Regenerative Agriculture at The Pines

Posted on Posted in Land regeneration

We have started an exciting new project at The Pines this year – bush regeneration in order to revegetate the farm, bring back local flora and fauna, to help with the farms ability to cope with increasing drought conditions, to make the farm more sustainable and to give back to the community. We are planning on planting thousands of trees, shrubs and ground cover to bring back coastal sub-tropical rainforest and to plant a native bush tucker forest. To do this we need to remove weeds from throughout the property, hold community planting days and maintain the site. We aim to involve the community as much as possible and to eventually have walking paths throughout the farm so that the public can enjoy the food forest and native flora and fauna.

 

So a little about me, my name is Charlotte and I will be leading the project with the help of the farm owners, Kel and Mahlah Grey. I have been working for the Grey’s since 2014 at markets stalls throughout the Illawarra and Sydney regions. I have been working in bush regeneration since the start of the year and have also been studying Conservation Land Management at TAFE. I have an undergraduate degree in International Studies and Communications but after finishing my degree I realised that my true passion lies in conservation and regenerative agriculture. So I have begun following this passion and have been lucky enough to be offered to lead this project.

I am so excited to be a part of this project and can’t wait to see all our hard work and planning coming together to create such a beautiful space for the farm and the community. We have Landcare Illawarra involved and they are going to provide all of our seedlings and plants. I’d like to thank Aillee and Richard for all their help in getting this project started. 

I have assessed the farm along with Landcare and begun removing Lantana from the native creek line that runs through the property. Lantana is a woody weed that grows into impenetrable thickets up to 4m high (or even taller when it can climb up a tree). Lantana is highly invasive due to the number of seeds it produces, its ability to poison the soil around it in order to stop other plants growing near it and due to the climate in Kiama, is capable to growing, seeding and germinating year round. This poses a risk to not only the farm but neighbouring farms and the larger community as seed from the Lantana on The Pines farm can easily be spread by birds, mammals or people to other areas. Because the creek is smothered by Lantana and Kikuyu grass, my initial priority has been beginning clearing the Lantana so that we can begin planting there in a few months and so that the creek will be able to flow when we receive rain. Lantana is a National Weed of Significance which means we are required to remove it due to its noxious and highly invasive nature.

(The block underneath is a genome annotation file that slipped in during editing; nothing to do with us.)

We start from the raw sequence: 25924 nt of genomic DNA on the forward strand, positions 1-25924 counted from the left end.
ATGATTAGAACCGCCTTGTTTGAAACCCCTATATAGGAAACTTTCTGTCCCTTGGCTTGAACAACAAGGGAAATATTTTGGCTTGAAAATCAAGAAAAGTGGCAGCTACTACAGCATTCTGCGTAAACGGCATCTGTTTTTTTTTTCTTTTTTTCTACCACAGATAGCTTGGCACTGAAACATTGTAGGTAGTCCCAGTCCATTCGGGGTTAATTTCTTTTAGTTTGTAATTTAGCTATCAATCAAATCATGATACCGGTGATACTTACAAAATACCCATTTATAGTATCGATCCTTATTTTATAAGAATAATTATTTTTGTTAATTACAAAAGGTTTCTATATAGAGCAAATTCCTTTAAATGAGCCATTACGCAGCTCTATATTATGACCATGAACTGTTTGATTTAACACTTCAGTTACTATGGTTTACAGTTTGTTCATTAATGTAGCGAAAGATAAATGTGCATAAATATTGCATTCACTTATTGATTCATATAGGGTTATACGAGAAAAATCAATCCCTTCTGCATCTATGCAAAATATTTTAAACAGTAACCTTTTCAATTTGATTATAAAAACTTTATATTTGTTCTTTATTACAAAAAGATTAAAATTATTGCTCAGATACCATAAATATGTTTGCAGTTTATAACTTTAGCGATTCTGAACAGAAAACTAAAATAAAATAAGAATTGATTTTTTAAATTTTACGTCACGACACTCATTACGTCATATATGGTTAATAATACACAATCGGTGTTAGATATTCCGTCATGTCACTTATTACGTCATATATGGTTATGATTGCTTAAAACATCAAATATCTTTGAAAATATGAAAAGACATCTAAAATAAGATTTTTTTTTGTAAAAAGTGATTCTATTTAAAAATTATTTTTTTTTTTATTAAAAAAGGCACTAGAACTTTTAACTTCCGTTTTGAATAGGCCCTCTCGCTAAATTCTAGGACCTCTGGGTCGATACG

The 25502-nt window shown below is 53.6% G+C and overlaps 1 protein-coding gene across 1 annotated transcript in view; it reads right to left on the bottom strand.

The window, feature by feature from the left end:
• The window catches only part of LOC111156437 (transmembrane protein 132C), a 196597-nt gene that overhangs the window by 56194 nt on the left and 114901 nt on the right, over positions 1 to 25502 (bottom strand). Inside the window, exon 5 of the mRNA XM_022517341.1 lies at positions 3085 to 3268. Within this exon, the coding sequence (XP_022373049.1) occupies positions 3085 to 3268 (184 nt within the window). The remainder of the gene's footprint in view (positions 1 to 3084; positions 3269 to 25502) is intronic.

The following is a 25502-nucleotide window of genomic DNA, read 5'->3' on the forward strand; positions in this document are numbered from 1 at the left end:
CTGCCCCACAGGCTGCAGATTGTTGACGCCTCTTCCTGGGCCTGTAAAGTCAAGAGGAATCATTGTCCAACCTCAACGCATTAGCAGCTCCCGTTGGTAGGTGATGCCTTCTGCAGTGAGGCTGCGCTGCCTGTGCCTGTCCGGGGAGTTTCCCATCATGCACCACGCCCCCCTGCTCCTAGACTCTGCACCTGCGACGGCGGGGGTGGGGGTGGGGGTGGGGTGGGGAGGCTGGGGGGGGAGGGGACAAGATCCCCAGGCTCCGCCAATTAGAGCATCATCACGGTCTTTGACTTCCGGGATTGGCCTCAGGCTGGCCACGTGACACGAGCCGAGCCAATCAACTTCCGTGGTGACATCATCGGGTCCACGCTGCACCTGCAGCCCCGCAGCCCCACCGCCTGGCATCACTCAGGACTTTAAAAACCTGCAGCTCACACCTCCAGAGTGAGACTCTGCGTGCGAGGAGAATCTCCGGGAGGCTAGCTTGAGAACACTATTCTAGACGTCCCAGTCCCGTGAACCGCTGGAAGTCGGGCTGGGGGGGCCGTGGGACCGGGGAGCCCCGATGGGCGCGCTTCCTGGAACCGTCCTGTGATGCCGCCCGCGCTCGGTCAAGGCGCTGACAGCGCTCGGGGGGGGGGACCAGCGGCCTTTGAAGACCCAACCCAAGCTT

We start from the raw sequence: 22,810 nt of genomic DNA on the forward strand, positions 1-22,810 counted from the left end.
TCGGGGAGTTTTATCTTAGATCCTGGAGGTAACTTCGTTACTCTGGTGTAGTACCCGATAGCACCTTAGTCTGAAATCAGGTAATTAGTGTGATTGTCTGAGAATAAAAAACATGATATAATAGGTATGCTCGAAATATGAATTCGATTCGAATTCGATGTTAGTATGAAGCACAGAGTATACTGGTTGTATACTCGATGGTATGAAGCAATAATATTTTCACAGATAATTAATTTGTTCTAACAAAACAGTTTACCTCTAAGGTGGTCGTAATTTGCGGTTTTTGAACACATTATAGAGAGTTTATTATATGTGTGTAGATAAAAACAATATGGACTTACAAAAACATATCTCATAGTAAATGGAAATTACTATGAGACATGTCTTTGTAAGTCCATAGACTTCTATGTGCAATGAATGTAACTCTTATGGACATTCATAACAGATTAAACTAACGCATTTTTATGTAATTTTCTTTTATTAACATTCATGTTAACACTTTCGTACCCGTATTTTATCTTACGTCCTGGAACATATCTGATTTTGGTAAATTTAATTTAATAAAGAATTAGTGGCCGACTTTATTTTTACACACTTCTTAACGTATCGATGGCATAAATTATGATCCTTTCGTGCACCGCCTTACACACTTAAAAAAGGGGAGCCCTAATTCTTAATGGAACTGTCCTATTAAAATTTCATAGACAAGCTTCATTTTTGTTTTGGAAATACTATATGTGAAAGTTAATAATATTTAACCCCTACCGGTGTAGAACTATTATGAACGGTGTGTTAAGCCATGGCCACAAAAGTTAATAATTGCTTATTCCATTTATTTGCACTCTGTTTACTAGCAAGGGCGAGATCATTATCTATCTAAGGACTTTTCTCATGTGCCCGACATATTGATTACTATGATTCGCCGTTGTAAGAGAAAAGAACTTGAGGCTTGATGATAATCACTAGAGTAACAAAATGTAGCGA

In removing Lantana, I have begun in the least affected areas and will slowly move towards the most affected areas. This gives fauna who might inhabit the Lantana, such as small birds, lizards and invertebrates, a chance to find a new home and food source, reduces soil erosion as the Lantana is primarily growing on the steepest slopes of the farm and follows bush regeneration principles. On my first day of clearing, my loppers were pretty useless as they were rusted and old so I wasn’t able to do as much as I’d hoped but I’ve bought myself a nice new pair so next time I’m able to get to the farm I will be able to clear more Lantana and it won’t take as long. 

I have assessed the flora and fauna on the farm and have been pleasantly surprised with the amount of native fauna present. Unfortunately, due to European farming methods employed on the farm over the last 6 generations there is not much native vegetation on site. There is hope though that once the Lantana has been removed that native seed banks in the soil will be able to pop back up and I have seen evidence of this already with come rainforest pioneer plants such as native Hibiscus (Hibiscus heterophyllus) and Pittosporum species popping up where there’s little Lantana. 

We will be holding our first planting day at the end of August followed by a community tree planting day on the last weekend in September. We have a bit more planning to do but it looks like it should be a fun and informative day so if you’ve got some spare time and are keen to come help or even just check out what we’ve been up to feel free to come along. There will be more details posted closer to the event. I will also be updating this little blog to inform people about what we’re up to and to use it as a kind of diary for ourselves so that we can look back on what we’ve been able to accomplish! I’ll be writing more about regenerative agriculture and bush regeneration on the farm in following blogs but also feel free to send me any questions or suggestions. My email is charlottetaunton@hotmail.com.

Cheers,

Charlotte